Collidascope Mon 16-Oct-17 09:37:31

Oh and yes about not encouraging them to show affection they don't feel. My mum was constantly telling me to smile and accusing me of looking unfriendly. Women are so expected to be nice and hide their own feelings to put everyone else at ease -which is clearly not good for boundaries.

TheCountessofFitzdotterel Mon 16-Oct-17 09:39:14

I will be encouraging my dd to screenshot everything and always be aware that anything she is putting online might be shared widely or be used in evidence against her.

TheCountessofFitzdotterel Mon 16-Oct-17 09:41:08

Think defensively. Be prepared for sexism and look for ways round it rather than letting it stop you doing what you want. (I have already told her about Xenia setting up her own law firm rather than putting up with sexism in an existing firm.)

TheCountessofFitzdotterel Mon 16-Oct-17 09:42:09

'Don't buy women's magazines' is excellent advice.

theendisnotnigh Mon 16-Oct-17 09:42:50

Encourage her to play, explore and to make mistakes. Enable her to 'forgive' her own mistakes - that's how she'll learn and build resilience .
Talk with her, listen and both police and limit her online activities.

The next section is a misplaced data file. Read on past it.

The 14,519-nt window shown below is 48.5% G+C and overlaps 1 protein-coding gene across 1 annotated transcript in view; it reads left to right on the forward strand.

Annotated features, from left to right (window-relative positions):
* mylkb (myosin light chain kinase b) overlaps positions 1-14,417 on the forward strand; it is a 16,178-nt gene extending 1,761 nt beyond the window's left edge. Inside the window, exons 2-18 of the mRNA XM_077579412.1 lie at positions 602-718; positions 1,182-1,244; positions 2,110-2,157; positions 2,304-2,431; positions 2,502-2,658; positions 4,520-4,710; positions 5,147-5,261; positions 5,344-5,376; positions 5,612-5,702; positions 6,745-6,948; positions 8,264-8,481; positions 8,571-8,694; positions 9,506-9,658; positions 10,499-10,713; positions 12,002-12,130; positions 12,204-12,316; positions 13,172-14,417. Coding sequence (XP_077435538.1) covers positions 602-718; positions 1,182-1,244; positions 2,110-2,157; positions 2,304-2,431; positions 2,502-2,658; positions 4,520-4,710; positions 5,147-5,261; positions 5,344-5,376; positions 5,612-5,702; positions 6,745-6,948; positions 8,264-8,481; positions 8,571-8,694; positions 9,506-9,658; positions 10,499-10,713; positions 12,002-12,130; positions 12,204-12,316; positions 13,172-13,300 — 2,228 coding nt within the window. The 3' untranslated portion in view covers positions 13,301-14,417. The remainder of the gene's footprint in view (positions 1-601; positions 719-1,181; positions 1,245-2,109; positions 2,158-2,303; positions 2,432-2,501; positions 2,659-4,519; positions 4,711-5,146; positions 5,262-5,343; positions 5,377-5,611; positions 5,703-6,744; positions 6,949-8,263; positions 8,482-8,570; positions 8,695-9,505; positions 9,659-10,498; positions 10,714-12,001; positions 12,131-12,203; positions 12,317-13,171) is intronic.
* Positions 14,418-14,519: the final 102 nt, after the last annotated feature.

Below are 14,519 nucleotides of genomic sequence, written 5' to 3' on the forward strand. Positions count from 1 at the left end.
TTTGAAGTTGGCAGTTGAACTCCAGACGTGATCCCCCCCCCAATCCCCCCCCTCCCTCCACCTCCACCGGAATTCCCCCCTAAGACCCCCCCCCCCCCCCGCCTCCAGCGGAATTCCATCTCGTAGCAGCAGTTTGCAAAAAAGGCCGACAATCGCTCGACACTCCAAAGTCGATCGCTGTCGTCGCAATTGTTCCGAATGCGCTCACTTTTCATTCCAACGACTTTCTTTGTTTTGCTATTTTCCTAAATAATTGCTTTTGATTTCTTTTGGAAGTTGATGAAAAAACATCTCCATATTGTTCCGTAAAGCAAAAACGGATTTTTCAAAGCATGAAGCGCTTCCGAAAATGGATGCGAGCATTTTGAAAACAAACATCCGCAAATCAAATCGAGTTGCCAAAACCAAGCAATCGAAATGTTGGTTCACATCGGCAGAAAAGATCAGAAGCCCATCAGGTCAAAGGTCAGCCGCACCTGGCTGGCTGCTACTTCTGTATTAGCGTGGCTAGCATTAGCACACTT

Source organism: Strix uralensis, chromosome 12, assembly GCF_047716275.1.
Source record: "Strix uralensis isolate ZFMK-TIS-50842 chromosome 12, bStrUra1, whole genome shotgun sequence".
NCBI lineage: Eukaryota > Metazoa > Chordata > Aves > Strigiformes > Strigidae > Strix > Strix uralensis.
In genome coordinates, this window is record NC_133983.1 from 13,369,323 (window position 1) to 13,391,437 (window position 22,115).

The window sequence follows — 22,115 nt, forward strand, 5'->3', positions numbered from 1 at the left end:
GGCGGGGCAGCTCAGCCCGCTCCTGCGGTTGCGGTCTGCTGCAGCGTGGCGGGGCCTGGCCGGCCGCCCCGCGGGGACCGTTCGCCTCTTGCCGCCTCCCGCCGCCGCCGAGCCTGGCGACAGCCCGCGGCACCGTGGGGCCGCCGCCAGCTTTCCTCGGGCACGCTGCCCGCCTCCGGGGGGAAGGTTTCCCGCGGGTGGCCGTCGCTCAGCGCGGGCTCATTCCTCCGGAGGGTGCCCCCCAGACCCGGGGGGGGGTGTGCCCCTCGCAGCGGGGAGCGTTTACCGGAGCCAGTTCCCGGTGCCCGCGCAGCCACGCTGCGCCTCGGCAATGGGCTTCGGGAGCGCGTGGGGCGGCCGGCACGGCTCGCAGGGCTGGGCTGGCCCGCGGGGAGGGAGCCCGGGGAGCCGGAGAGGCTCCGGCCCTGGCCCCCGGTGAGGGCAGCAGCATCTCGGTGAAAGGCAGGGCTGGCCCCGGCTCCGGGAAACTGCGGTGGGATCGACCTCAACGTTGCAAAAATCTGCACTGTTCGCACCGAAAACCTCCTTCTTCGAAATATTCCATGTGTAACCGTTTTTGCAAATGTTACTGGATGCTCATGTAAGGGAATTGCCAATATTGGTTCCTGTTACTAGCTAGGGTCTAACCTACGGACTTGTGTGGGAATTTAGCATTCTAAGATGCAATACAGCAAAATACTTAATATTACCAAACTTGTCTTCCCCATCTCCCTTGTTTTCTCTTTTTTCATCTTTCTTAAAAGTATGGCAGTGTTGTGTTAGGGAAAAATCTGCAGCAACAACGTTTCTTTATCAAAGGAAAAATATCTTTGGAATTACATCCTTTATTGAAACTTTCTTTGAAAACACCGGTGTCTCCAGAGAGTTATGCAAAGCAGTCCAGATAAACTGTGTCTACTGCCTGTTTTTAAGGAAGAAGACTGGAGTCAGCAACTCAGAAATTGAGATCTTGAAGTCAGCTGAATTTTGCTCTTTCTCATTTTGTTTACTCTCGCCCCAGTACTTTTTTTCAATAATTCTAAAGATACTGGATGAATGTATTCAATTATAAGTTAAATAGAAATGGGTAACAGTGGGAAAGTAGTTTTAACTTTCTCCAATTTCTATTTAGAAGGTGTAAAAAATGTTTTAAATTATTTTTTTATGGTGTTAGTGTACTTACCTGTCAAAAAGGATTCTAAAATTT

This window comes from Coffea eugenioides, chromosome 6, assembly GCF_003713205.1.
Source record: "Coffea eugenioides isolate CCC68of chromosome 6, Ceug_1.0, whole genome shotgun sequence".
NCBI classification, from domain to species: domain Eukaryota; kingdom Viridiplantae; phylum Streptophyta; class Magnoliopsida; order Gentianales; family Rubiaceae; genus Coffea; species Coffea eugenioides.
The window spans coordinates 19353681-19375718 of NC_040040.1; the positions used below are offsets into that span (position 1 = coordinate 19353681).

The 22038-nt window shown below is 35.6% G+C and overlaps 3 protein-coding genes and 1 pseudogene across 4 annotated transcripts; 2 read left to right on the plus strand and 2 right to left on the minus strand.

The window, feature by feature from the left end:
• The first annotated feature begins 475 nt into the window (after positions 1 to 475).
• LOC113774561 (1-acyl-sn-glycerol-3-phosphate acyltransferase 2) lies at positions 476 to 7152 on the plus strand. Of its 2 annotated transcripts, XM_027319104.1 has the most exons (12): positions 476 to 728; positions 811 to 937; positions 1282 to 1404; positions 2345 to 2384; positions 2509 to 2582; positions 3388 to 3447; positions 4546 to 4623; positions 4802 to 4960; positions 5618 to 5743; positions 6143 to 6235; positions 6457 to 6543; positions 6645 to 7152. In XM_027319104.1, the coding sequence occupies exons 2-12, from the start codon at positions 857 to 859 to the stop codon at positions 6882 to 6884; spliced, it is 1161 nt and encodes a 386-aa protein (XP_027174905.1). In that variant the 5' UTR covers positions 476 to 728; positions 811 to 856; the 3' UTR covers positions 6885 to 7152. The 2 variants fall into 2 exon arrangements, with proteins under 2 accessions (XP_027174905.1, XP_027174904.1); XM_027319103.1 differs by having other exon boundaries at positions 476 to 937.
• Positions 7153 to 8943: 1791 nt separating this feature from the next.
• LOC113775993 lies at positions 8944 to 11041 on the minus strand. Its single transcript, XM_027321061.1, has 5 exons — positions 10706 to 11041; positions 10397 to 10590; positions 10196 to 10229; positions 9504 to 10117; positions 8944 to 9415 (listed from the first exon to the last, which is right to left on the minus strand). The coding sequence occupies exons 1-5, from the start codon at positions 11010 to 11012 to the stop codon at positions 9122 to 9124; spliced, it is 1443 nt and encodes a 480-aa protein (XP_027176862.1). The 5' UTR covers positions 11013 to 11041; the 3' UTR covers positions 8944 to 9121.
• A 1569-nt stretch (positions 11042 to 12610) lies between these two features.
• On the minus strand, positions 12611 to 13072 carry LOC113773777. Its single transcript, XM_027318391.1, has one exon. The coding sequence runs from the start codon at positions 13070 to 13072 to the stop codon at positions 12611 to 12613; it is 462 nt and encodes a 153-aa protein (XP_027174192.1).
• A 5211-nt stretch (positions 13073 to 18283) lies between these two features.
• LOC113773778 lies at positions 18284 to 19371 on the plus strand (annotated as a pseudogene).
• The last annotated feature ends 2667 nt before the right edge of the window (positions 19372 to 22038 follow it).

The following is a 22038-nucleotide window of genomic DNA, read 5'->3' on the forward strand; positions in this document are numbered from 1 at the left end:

iver Mon 16-Oct-17 09:56:12

I will never say that a boy is being nasty to her "because he fancies her". If a boy is being nasty he is an arsehole and needs avoiding.

VeryPunny Mon 16-Oct-17 10:00:05

Always make sure you can be financially independent.

Who you marry will make the biggest difference to your quality of life.

Trust your gut instinct.

Don't be afraid to walk away.

ErrolTheDragon Mon 16-Oct-17 10:06:26

Obviously, always challenge and never perpetuate the 'girls can't' or 'girls should' stereotypes.

If there's something you personally aren't that good as then make it clear thats just you (or down to sexist education) not because you're a woman.

whoputthecatout Mon 16-Oct-17 10:42:23

When they get to 12 or so tell them not to give a shiny shit what boys say, want them to do or think of them. The downfall of many girls' aspirations is believing they are on this earth to get a boyfriend or please men.

Knusper Mon 16-Oct-17 11:11:14

For younger girls, limit their exposure to mainstream media and advertising. For older ones, keep a close eye on what they watch and read, encourage them to think critically.

You do have to stay within the boundaries that your parents set for you. You don't have to do what someone says just because they are an adult or more assertive than you - if it feels bad, trust your gut.

It's not wrong to enjoy fashion, make up etc. But it's no more important than any other hobby. You can choose to take it or leave it.

SelmaAndJubjub Mon 16-Oct-17 11:55:36

Don't be afraid to walk away

And don't be afraid to be rude. If it turns out you have mis-read a situation and the person meant no harm, you can always apologise - any decent person will understand and forgive you. Never, ever feel compelled to do something that makes you feel unsafe because you are worried the other person will think you are rude. Anyone who makes you feel bad for having boundaries is not to be trusted.